Efficacy and safety of a 4-week course of repeated subcutaneous ketamine injections for treatment-resistant depression (KADS study): randomised double-blind active-controlled trial

This Phase III, double-blind, randomized trial (n=174) evaluated the acute efficacy and safety of a 4-week course of ketamine (35-63mg/70kg) in participants with treatment-resistant depression (TRD). The study found that ketamine was more efficacious than midazolam (1.75mg/70kg) in the flexible-dose cohort (remission rate 19.6% vs 2.0%), demonstrating that adequately dosed subcutaneous racemic ketamine is both effective and safe in treating TRD over 4 weeks.

Abstract of Efficacy and safety of a 4-week course of repeated subcutaneous ketamine injections for treatment-resistant depression (KADS study)

Background: Prior trials suggest that intravenous racemic ketamine is a highly effective for treatment-resistant depression (TRD), but phase 3 trials of racemic ketamine are needed.

Aims: To assess the acute efficacy and safety of a 4-week course of subcutaneous racemic ketamine in participants with TRD. Trial registration: ACTRN12616001096448 at www.anzctr.org.au.

Method: This phase 3, double-blind, randomised, active-controlled multicentre trial was conducted at seven mood disorders centres in Australia and New Zealand. Participants received twice-weekly subcutaneous racemic ketamine or midazolam for 4 weeks. Initially, the trial tested fixed-dose ketamine 0.5 mg/kg versus midazolam 0.025 mg/kg (cohort 1). Dosing was revised, after a Data Safety Monitoring Board recommendation, to flexible-dose ketamine 0.5–0.9 mg/kg or midazolam 0.025–0.045 mg/kg, with response-guided dosing increments (cohort 2). The primary outcome was remission (Montgomery-Åsberg Rating Scale for Depression score ≤10) at the end of week 4.

Results: The final analysis (those who received at least one treatment) comprised 68 in cohort 1 (fixed-dose), 106 in cohort 2 (flexible-dose). Ketamine was more efficacious than midazolam in cohort 2 (remission rate 19.6% v. 2.0%; OR = 12.1, 95% CI 2.1–69.2, P = 0.005), but not different in cohort 1 (remission rate 6.3% v. 8.8%; OR = 1.3, 95% CI 0.2–8.2, P = 0.76). Ketamine was well tolerated. Acute adverse effects (psychotomimetic, blood pressure increases) resolved within 2 h.

Conclusions: Adequately dosed subcutaneous racemic ketamine was efficacious and safe in treating TRD over a 4-week treatment period. The subcutaneous route is practical and feasible.”

Authors: Colleen Loo, Nick Glozier, David Barton, Bernhard T. Baune, Natalie T. Mills, Paul Fitzgerald, Paul Glue, Shanthi Sarma, Veronica Galvez-Ortiz, Dusan Hadzi-Pavlovic, Angelo Alonzo, Vanessa Dong, Donel Martin, Stevan Nikolin, Philip B. Mitchell, Michael Berk, Gregory Carter, Maree Hackett, John Leyden, Sean Hood, Andrew A. Somogyi, Kyle Lapidus, Elizabeth Stratton, Kirsten Gainsford, Deepak Garg, Nicollette L. R. Thornton, Célia Fourrier, Karyn Richardson, Demi Rozakis, Anish Scaria, Cathrine Mihalopoulos, Mary Lou Chatterton, William M. McDonald, Philip Boyce, Paul E. Holtzheimer, F. Andrew Kozel, Patricio Riva-Posse & Anthony Rodgers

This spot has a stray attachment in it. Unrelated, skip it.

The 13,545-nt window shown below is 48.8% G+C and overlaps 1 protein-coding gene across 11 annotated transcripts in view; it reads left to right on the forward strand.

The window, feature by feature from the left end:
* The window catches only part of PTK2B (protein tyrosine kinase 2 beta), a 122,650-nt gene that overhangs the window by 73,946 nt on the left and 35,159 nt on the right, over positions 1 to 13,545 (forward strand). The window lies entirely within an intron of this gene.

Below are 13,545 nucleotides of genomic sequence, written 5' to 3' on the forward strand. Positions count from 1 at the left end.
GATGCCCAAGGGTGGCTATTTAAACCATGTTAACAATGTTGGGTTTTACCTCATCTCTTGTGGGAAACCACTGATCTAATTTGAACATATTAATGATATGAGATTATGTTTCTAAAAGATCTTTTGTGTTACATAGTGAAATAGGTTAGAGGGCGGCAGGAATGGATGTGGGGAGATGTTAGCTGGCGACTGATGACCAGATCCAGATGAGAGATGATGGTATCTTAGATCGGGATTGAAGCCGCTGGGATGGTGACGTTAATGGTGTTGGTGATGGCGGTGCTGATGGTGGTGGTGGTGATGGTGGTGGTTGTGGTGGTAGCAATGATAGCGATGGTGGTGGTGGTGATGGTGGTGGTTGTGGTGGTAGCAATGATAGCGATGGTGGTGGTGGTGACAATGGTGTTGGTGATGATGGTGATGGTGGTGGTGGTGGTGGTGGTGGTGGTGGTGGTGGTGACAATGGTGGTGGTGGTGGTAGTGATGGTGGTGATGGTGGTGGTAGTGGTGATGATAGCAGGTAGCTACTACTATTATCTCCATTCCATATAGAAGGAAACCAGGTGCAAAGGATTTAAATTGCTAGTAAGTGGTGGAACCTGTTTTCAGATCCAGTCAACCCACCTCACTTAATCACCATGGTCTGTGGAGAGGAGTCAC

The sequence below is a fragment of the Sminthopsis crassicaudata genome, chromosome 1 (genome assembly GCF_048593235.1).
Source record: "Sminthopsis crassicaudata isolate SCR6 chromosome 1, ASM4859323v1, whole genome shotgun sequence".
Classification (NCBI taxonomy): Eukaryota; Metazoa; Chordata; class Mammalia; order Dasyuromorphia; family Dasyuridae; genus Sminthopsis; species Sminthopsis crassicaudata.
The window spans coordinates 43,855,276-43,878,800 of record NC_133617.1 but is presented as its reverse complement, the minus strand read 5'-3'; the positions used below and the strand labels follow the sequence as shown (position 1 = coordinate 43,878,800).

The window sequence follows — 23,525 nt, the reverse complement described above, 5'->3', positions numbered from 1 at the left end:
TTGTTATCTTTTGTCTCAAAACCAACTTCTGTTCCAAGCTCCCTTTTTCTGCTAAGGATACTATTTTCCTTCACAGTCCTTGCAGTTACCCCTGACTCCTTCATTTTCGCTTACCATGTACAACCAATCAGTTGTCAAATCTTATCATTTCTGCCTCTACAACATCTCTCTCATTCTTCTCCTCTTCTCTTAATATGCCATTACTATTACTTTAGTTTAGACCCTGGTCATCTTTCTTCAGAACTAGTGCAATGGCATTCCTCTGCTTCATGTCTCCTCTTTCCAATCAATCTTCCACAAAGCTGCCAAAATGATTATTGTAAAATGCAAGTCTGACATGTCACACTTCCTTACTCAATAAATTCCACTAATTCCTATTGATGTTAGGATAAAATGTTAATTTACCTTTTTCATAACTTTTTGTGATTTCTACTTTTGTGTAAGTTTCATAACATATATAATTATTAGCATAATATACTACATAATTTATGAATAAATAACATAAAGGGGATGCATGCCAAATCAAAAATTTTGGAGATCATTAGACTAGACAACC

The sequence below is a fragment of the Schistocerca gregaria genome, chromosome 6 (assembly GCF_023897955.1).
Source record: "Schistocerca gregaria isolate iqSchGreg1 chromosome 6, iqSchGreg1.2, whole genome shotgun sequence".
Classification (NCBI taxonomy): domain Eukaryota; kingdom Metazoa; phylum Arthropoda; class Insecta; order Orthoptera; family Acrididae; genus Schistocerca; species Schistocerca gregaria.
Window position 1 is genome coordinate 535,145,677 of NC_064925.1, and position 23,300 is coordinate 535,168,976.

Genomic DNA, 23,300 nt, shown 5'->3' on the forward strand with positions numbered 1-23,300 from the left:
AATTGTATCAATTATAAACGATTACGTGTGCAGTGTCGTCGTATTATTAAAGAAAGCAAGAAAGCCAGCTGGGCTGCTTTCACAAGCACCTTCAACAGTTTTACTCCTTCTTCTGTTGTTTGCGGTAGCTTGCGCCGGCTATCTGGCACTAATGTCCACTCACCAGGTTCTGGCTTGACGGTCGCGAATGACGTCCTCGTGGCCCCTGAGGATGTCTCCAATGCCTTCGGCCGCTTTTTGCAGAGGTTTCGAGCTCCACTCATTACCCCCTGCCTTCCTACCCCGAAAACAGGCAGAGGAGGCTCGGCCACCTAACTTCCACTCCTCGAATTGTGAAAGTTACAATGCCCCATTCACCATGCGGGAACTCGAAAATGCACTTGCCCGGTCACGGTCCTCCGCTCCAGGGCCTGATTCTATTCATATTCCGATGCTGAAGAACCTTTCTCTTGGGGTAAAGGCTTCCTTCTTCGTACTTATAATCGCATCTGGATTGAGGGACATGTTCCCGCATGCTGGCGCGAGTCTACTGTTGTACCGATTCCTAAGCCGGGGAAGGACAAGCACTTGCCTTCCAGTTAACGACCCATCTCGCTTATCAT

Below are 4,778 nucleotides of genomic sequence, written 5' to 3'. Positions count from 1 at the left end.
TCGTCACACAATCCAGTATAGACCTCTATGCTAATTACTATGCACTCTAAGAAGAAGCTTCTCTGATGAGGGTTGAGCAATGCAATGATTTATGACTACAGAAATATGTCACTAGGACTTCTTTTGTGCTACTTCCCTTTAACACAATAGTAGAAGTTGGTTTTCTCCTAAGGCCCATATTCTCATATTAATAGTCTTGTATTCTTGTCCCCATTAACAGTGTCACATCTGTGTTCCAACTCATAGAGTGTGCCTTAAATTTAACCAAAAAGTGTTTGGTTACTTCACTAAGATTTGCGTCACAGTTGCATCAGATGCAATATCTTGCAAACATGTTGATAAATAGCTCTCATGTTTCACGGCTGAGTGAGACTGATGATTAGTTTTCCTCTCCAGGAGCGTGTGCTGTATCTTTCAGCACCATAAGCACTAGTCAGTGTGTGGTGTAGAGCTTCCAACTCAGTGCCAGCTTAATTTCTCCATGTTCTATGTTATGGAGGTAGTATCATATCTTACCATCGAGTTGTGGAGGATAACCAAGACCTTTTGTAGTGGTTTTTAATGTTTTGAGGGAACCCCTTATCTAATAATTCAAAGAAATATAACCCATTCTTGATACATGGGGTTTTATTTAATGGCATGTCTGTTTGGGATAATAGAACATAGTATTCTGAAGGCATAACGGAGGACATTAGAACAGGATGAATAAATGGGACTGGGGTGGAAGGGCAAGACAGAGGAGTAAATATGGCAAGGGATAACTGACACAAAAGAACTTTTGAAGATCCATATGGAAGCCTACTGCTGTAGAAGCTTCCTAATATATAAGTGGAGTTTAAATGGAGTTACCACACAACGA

Summary of Efficacy and safety of a 4-week course of repeated subcutaneous ketamine injections for treatment-resistant depression (KADS study)

Ketamine is a novel, highly effective and rapidly acting treatment for treatment-resistant depression. Ketamine is used in antidepressant trials in two main ways: intravenous infusions of racemic (R,S)-ketamine and intranasal spray containing S-ketamine (Spravato). Few randomised controlled trials have examined the efficacy and safety of repeated doses of racemic ketamine compared with a placebo/drug control.

Racemic ketamine given by subcutaneous injection has shown efficacy in adults with TRD, but the optimal route of administration remains unclear. This trial examines the efficacy and safety of repeated racemic ketamine treatments over 4 weeks.

Method

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Find this paper

Efficacy and safety of a 4-week course of repeated subcutaneous ketamine injections for treatment-resistant depression (KADS study): randomised double-blind active-controlled trial

https://doi.org/10.1192%2Fbjp.2023.79

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Cite this paper (APA)

Loo, C., Glozier, N., Barton, D., Baune, B. T., Mills, N. T., Fitzgerald, P., ... & Rodgers, A. (2023). Efficacy and safety of a 4-week course of repeated subcutaneous ketamine injections for treatment-resistant depression (KADS study): randomised double-blind active-controlled trial. The British Journal of Psychiatry, 1-9.

Study details

Compounds studied
Ketamine

Topics studied
Treatment-Resistant Depression Depression

Study characteristics
Active Placebo Double-Blind Randomized

Participants
174 Humans

Compound Details

The psychedelics given at which dose and how many times

Ketamine 35 - 63
mg | 2x

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